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Bekuru  

Regis Stella

Term for both an idioglot bamboo jew’s harp (susap) and a musical bow of the Banoni people, Papua New Guinea. As elsewhere in Bougainville, the jew’s harp is a men’s instrument, the mouth bow a women’s. Men apply love magic to the jew’s harp to attract women. It is activated by jerking a string so that the player’s thumb strikes the base of the tongue. In a story a man named Marere learned to play it from a wild man. Women were so attracted to the sound that they would have sex with Marere instead of going fishing. Trying to escape from the women’s husbands, Marere dropped the instrument and turned into a stone; now other men can play the ...

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Obsolete bamboo jews harp of the Chamorro people of Guam in the Mariana Islands, Federated States of Micronesia. It took the form of a bamboo stick in which a tongue was cut. The instrument was placed in the half-open mouth and its tongue set in motion by a finger....

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Raymond F. Kennedy

Musical bow of the Chamorro of the Mariana Islands, Micronesia. It is especially important on the island of Guam where it has become a symbol of early Chamorro culture. The bent stick of the belembau tuyan, made of a supple native wood (usually hibiscus), is about 2 metres long. A string made from wild pineapple fibre (wire in later forms) is stretched along the stick and fastened to it at both ends. A half gourd (or two half coconut-shells, one inside the other) is attached, opening outward, part way between the ends of the stick on the side opposite the string. The player reclines or sits, the gourd resting against his stomach, and fingers the string with his left hand while striking it with a piece of sword-grass held in his right hand (see illustration). When a wire string is used, protective cylinders are worn on the fingers of the left hand. Freely translated, ...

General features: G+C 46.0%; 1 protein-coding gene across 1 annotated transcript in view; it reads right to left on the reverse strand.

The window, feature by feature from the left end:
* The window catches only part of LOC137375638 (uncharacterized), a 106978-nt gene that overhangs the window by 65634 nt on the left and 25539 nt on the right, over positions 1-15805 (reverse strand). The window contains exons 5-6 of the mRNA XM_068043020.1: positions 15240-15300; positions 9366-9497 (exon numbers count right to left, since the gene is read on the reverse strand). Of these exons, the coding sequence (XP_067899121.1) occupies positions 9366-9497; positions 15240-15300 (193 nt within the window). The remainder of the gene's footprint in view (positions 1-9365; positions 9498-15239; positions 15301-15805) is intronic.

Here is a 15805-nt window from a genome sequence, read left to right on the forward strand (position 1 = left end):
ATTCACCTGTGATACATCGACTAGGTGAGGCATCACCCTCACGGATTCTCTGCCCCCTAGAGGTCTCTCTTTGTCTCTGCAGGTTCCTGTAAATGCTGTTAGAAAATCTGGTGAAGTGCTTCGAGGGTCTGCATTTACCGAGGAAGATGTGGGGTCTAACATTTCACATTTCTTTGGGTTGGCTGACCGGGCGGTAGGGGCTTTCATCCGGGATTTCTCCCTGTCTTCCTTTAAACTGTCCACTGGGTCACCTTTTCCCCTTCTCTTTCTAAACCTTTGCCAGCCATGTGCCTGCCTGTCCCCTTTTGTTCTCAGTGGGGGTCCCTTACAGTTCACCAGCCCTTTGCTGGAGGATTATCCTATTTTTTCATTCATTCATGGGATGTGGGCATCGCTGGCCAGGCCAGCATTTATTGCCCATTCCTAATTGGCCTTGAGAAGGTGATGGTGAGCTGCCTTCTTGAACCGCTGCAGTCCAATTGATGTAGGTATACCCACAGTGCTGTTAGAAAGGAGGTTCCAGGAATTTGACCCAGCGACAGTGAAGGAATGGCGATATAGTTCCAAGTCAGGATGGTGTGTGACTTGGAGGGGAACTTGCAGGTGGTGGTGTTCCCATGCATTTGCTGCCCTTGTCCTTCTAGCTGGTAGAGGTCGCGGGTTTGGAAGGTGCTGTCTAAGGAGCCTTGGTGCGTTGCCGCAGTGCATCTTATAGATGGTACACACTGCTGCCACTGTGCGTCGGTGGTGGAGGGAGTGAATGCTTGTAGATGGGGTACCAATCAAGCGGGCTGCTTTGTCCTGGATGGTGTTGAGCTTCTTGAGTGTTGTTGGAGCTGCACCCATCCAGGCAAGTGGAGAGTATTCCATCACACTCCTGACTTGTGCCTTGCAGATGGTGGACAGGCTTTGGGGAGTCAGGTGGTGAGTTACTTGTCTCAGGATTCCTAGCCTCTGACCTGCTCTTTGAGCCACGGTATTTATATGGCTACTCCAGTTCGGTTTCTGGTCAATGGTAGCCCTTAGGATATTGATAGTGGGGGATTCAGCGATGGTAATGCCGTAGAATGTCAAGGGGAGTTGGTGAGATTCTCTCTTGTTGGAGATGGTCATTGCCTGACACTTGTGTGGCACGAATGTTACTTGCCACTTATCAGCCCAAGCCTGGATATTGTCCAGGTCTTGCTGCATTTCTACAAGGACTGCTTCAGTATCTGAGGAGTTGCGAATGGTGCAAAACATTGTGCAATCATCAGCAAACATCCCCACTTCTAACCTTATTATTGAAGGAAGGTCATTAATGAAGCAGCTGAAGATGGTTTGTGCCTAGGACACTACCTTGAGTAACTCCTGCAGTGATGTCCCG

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Bruce Johnson and Roger T. Dean

(b Melbourne, Australia, Sept 7, 1914; d Sydney, June 13, 2012). Australian bandleader, composer, and pianist, brother of Roger Bell. He began classical piano studies at the age of 11, and was introduced to jazz by his brother. In 1941 he held a pioneering jazz residency at Leonard’s Café in Melbourne and played for the Contemporary Art Society, indicating his radical interests. After working briefly in Queensland (...

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Bruce Johnson

(b Melbourne, Australia, Jan 4, 1919; d Melbourne, Australia, June 17, 2008). Australian trumpeter, washboard player, composer, singer, and bandleader, brother of Graeme Bell. He first worked as a drummer, then in 1938 began to play cornet. Having worked in Melbourne with his brother at Leonard’s Café, he briefly led the band at Heidelberg Town Hall (...

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Michael Webb

Both a struck aerophone (alternatively, an idiophone) comprising a set of three or five tuned bamboo tubes, and the name for an ensemble including these instruments. It was featured in popular music in the Solomon Islands (its place of origin) and parts of Papua New Guinea and Vanuatu for several decades from the 1970s. The primary instrument is derived from the handheld tuned stamping tube, and comprises a set of 7- to 9-cm-diameter bamboos, open at both ends and graduated in lengths of up to 2 metres, arranged in raft form. A band will include at least three sets; each set is commonly tuned (to a guitar) 1–3–5–6–8 (or 1–3–5), usually in a low register, to sound one of the three primary chords in a given key. With flexible paddles players vigorously slap in succession one open end of each bamboo in a boogie-woogie rhythmic-melodic pattern that outlines a triad; sets alternate according to changes in harmony. The ensemble includes guitars and accompanies harmonized singing. A related Solomon Islands ensemble without guitars yet employing Westernized tuning, involves multiple sets of panpipes, ‘pantrumpets’, and the rack-mounted bass ...

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Peter J. Pirie and Robert Barnett

(b Sydney, Sept 18, 1893; d London, April 10, 1960). Australian-English composer and pianist. After general education at Brisbane Grammar School he entered the RCM at 18, studying composition there with Stanford; a common admiration for Brahms eased his path with that teacher. Benjamin remained at the RCM until the outbreak of war in ...

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John Shand

(b Mayfield, Australia, March 6, 1939). Australian saxophonist. He was self-taught on clarinet from the age of nine, then studied both clarinet and saxophone for three years from the age of 15. In the late 1950s and early 1960s he worked with the Australian rock-and-roll star Johnny O’Keefe, and in ...